Cocos2D Tutorial for iOS: How To Make A Space Shooter iPhone Game

Ray Wenderlich
Make a Space Shooter iPhone game!

Make a Space Shooter iPhone game!

In this Cocos2D tutorial, you’ll learn how to make a space shooter game for the iPhone!

You’ll pilot a space ship with the accelerometer, and blast your way through a field of dangerous asteroids with your trusty laser gun!

If you’re a complete beginner to making iPhone games, this Cocos2D tutorial is for you! You’ll learn how to make a complete game from scratch, with no prior experience necessary!

If you’re completely new to programming in general you might want to check out this slightly easier introduction first.

This Cocos2D tutorial is also good for intermediate developers, because it covers some neat effects such as parallax scrolling, pre-allocating CCNodes, accelerometer movement, and particle systems.

Without further ado, let’s get blasting!

Install Cocos2D

To make this game, you’ll need to be a member of the iOS developer program (so you can run this game on your iPhone) and have Xcode and the Cocos2D framework installed.

If you already have Cocos2D installed, feel free to skip to the next section. Otherwise, here are some instructions for how to install Cocos2D on your Mac:

  • Download Cocos2D from this page. Be sure to pick the very latest version – at the time of this writing it is 1.0.0-rc2 in the Unstable category. Don’t worry that it says Unstable – it actually works quite well! :]
  • Double click the downloaded file to unzip it, and (optionally) store it somewhere safe.
  • Open a Terminal (Applications\Utilities\Terminal), and use the cd command to navigate to where your cocos2d folder. Then run the ./ command to install your Xcode templates, like the following:
$ cd Downloads
$ cd cocos2d-iphone-1.0.0-rc2
$ ./ -f -u

If all works well, you should see several lines saying “Installing xxx template”.

Then restart Xcode, and congrats – you’ve installed Cocos2D!

Hello, Cocos2D!

Let’s get started by creating a “Hello World” Cocos2D project.

Start up Xcode, go to File\New\New Project, choose the iOS\cocos2d template, and click Next. Name the project SpaceGame, click Next, choose a folder to save your project in, and click Create.

Compile and run your project, and you should see “Hello World” appear on the screen:

Hello, Cocos2D!

Adding Resources

To make this iPhone game, you are going to need some art and sound effects with a space theme.

But don’t whip out MS Paint quite yet – luckily my lovely wife has made some cool space game resources you can use in this project!

So go ahead and download the space game resources and unzip them to your hard drive.

Once you’ve unzipped the resources, drag the Backgrounds, Fonts, Particles, Sounds, and Spritesheets folders into the Resources group in your Xcode project. (Basically everything except the Classes folder).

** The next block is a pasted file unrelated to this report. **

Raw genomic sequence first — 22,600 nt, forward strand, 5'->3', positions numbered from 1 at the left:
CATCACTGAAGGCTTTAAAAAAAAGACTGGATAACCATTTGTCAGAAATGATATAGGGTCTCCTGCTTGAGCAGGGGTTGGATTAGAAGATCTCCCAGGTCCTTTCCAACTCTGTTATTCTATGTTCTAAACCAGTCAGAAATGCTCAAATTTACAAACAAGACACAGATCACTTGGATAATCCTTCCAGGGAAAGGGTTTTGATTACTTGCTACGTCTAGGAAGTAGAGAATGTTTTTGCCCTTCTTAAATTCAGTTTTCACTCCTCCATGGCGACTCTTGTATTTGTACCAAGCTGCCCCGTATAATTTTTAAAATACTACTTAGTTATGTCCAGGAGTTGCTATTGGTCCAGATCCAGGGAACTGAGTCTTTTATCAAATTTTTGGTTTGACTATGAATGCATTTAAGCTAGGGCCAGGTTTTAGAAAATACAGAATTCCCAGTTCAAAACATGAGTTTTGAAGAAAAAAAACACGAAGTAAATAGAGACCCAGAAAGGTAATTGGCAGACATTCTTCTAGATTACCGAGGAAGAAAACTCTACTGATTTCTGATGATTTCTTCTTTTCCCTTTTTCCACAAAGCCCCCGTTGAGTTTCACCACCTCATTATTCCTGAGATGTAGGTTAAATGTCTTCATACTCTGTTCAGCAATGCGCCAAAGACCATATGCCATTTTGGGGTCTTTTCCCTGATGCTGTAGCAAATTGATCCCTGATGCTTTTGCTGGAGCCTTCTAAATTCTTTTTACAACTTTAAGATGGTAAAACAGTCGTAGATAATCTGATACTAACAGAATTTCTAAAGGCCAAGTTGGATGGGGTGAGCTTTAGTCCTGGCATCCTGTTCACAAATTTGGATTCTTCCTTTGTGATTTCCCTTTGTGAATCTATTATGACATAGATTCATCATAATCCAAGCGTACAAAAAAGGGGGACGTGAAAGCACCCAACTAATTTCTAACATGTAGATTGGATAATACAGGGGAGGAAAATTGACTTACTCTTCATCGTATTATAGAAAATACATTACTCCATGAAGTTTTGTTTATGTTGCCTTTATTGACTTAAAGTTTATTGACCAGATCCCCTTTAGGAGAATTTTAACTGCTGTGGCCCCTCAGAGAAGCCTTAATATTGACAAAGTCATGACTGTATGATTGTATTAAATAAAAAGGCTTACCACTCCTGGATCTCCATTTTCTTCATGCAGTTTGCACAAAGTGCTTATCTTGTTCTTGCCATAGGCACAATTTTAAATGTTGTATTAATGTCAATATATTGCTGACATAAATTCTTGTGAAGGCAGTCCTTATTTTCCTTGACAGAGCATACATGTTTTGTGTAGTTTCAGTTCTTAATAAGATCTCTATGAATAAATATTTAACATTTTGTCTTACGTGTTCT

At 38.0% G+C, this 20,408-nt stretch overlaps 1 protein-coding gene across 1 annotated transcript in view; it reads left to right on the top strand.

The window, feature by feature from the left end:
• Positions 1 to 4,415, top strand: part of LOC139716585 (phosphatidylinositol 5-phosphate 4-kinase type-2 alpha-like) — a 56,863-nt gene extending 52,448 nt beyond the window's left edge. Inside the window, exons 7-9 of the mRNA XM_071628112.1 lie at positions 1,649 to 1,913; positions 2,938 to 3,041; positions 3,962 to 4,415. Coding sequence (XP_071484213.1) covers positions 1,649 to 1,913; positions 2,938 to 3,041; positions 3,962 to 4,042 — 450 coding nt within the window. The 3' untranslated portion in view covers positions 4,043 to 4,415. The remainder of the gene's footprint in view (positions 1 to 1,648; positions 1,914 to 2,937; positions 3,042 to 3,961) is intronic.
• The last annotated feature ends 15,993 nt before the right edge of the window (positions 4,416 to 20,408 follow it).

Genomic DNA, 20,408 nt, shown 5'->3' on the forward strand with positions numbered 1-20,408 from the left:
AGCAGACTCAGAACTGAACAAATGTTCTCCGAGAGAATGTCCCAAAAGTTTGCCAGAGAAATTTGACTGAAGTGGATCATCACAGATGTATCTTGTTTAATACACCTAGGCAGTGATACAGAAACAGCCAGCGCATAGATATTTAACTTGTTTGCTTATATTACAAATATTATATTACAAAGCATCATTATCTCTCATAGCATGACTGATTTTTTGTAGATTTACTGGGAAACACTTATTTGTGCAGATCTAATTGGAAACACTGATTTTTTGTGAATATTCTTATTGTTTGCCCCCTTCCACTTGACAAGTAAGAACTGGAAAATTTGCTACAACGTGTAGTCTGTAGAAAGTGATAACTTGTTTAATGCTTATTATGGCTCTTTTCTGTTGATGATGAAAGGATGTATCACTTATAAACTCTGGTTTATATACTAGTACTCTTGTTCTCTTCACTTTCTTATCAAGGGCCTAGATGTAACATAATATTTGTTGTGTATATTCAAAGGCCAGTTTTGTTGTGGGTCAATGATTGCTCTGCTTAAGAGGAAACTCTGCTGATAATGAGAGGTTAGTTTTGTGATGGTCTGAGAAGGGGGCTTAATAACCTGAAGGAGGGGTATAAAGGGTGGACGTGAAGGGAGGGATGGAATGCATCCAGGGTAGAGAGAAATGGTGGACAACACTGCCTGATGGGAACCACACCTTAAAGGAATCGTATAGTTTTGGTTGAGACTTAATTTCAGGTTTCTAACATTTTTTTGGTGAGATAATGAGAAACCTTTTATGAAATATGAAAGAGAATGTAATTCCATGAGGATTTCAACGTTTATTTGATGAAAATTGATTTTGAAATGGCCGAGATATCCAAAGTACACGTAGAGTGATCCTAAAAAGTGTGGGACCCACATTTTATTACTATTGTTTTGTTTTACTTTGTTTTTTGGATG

Make sure that “Copy items into destination group’s folder (if needed)” is checked, and click Finish.

When you’re done your Groups and Files tree should look something like this:

Xcode Resources Group

If you’re curious, feel free to take a peek through the contents of the folders you just added to your project. Here’s what’s inside:

  • Backgrounds: Some images that you’ll use to create a side-scrolling background for the game. Includes images of a galaxy, sunrise, and spatial anomolies (that will move quite slowly), and an image of some space dust (that will go in front and move a little bit faster).
  • Fonts: A bitmap font created with Glyph Designer that we’ll use to display some text in the game later on.
  • Particles: Some special effects we’ll be using to create the effect of some stars flying by, created with Particle Designer.
  • Sounds: Some space-themed background music and sound effects, created with Garage Band and cxfr.
  • Spritesheets: Contains an image in the pvr.ccz format containing several smaller images that we’ll be using in the game, including the asteroid, space ship, etc. This was created with Texture Packer – you’ll need this if you want to look at the pvr.ccz.

Don’t worry if you don’t have any of these tools installed – you don’t need them for this tutorial, since you can use these premade files. You can always try out these tools later!

Here’s what Sprites.pvr.ccz looks like by the way:

Sprite Sheet created with Texture Packer

In case you’re wondering why we’re combining all those images into a large image like this, it’s because it helps conserve memory and improve performance while making the game.

It’s a good practice to get into, so we’re starting you out with it early! :]

Adding a Space Ship

Let’s start things out nice and simple by adding the space ship to the screen!

Start by opening HelloWorldLayer.h, and add two new instance variables inside the @interface:

CCSpriteBatchNode *_batchNode;
CCSprite *_ship;